In March 2020, I started the first incarnation of Night Electricity on Wordpress. You can still find it, though there’s not much there. I posted my Gundam article here already, and there’s a fairly bad one about Doom and Animal Crossing that’s based on a cocktail metaphor. But I didn’t start with either of those. Instead, it was about Kingdom Hearts, a game that’s now celebrating its 20th anniversary. That fact doesn’t make me feel old, exactly, but reading the article sure did. It’s a strange time capsule of the early pandemic, as the experience morphed from something I had to explain to friends and family back home to something universal. A time before my employer worked out how to do remote work, of mask shortages and what felt like endless time. Honestly, reading this back makes me cringe a little- not just for the earnest but vain hope of the pandemic winding down only a few months in, but well, there’s a reason I never republished it before now. It’s kind of embarrassing. The writing is sloppy and overwrought. It kind of gets away from itself and then has to clumsily tie stuff together.
Kind of perfect for Kingdom Hearts, then. I never did give the games after 2 a proper shot- I tried Birth by Sleep but I couldn’t really connect to its characters. I’m more forgiving of 2’s convoluted plot because I got to know Sora, Donald, Goofy and Riku over a simpler adventure. Birth by Sleep can’t have that luxury, saddled as it is with answering lingering questions and posing new ones. Maybe I’ll get back to it someday, but for now I’m content that through all the Twitter irony poisoning, I can still look back fondly on those hours spent playing with action figures in charmingly low-fi recreations of Disney movies.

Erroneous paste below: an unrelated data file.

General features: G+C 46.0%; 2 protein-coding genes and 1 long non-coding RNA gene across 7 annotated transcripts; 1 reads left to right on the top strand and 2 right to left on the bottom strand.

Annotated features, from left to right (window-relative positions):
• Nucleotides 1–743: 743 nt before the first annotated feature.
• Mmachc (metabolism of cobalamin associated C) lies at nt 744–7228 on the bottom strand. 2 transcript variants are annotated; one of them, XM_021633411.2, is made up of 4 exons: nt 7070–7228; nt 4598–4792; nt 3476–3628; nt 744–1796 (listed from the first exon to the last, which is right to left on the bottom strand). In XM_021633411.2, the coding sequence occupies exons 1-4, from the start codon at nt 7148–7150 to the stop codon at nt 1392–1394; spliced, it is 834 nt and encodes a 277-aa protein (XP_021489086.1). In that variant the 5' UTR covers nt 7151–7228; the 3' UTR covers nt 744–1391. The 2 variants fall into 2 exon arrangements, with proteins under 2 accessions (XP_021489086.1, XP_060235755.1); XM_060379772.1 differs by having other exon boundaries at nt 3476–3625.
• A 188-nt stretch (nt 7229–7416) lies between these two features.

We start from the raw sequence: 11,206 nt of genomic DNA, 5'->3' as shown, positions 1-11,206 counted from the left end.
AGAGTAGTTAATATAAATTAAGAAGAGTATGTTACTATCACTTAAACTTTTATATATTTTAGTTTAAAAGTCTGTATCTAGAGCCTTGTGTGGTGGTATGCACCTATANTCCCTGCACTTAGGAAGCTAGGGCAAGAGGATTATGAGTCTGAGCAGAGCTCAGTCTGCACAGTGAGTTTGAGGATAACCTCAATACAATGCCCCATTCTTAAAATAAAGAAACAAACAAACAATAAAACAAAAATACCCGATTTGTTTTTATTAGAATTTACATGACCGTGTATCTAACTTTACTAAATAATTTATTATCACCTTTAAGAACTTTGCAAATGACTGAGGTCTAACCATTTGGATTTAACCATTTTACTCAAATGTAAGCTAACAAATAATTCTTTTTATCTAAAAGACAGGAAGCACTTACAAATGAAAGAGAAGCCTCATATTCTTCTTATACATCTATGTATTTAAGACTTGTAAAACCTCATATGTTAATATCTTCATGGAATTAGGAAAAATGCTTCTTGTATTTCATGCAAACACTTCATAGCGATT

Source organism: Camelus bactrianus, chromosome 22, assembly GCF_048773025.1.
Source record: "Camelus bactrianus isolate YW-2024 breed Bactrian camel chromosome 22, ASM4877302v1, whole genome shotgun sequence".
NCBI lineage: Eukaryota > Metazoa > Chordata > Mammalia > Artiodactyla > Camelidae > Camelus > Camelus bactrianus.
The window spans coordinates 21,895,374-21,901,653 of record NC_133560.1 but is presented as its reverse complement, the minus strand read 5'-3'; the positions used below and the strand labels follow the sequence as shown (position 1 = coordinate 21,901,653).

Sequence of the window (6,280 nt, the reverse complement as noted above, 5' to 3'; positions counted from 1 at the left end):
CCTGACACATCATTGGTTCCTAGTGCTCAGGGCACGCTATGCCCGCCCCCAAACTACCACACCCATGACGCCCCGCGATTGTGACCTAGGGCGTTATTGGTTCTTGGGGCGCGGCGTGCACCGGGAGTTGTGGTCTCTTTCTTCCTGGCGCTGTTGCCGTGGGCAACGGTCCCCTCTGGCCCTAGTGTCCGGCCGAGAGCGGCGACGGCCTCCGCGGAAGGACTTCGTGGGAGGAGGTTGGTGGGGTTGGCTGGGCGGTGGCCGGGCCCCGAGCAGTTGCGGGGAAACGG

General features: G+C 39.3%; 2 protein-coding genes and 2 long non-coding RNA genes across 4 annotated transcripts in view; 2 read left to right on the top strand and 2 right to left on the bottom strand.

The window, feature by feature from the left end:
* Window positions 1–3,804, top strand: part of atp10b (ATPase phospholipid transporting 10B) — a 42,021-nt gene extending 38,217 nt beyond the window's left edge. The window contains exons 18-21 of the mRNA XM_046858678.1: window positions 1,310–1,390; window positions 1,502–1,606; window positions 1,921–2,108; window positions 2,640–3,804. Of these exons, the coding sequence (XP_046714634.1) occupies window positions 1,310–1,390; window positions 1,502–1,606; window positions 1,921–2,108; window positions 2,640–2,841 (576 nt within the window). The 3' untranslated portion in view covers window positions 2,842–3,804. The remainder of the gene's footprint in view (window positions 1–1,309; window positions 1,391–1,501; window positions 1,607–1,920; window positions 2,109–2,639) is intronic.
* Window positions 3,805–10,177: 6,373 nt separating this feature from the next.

In 2022 I want to rid myself of the part of me that cringes. My first step in that journey was submitting a short story to a zine that’s the most personal thing I’ve written. Yesterday, I found out it had been accepted, and though it’s not a huge deal in the grand scheme of things, the comment I received from the editor managed to pierce through the veil of gloom and neuroses, an acknowledgment that I’m on the right track. Republishing this is another small step. I’m not going to promise that that means more Internet Content in 2022, but at least there will be less I leave rotting on Google Docs.
Happy birthday, Kingdom Hearts. Your goofy sincerity was there at the start of this, and maybe there was more to learn from that than I first figured.
Kingdom Hearts and Isolation
Almost three months ago, I left work for the Spring Festival national holiday. It’s easily the most important holiday in mainland China, but more pressing for me at the time was that it’s also the longest. I’d been feeling burnt out, working weeks without proper days off. So, you can imagine how I felt when towards the end of that break the news hit- we wouldn’t be going back to work until mid-February! Yes, the virus was a bit scary, but this was finally the break I needed. It made sense too- why would anyone come to learn English in a time like this? It is something truly optional for most of our students. And I was still able to meet up with friends, enjoy the city- it was just quieter than usual.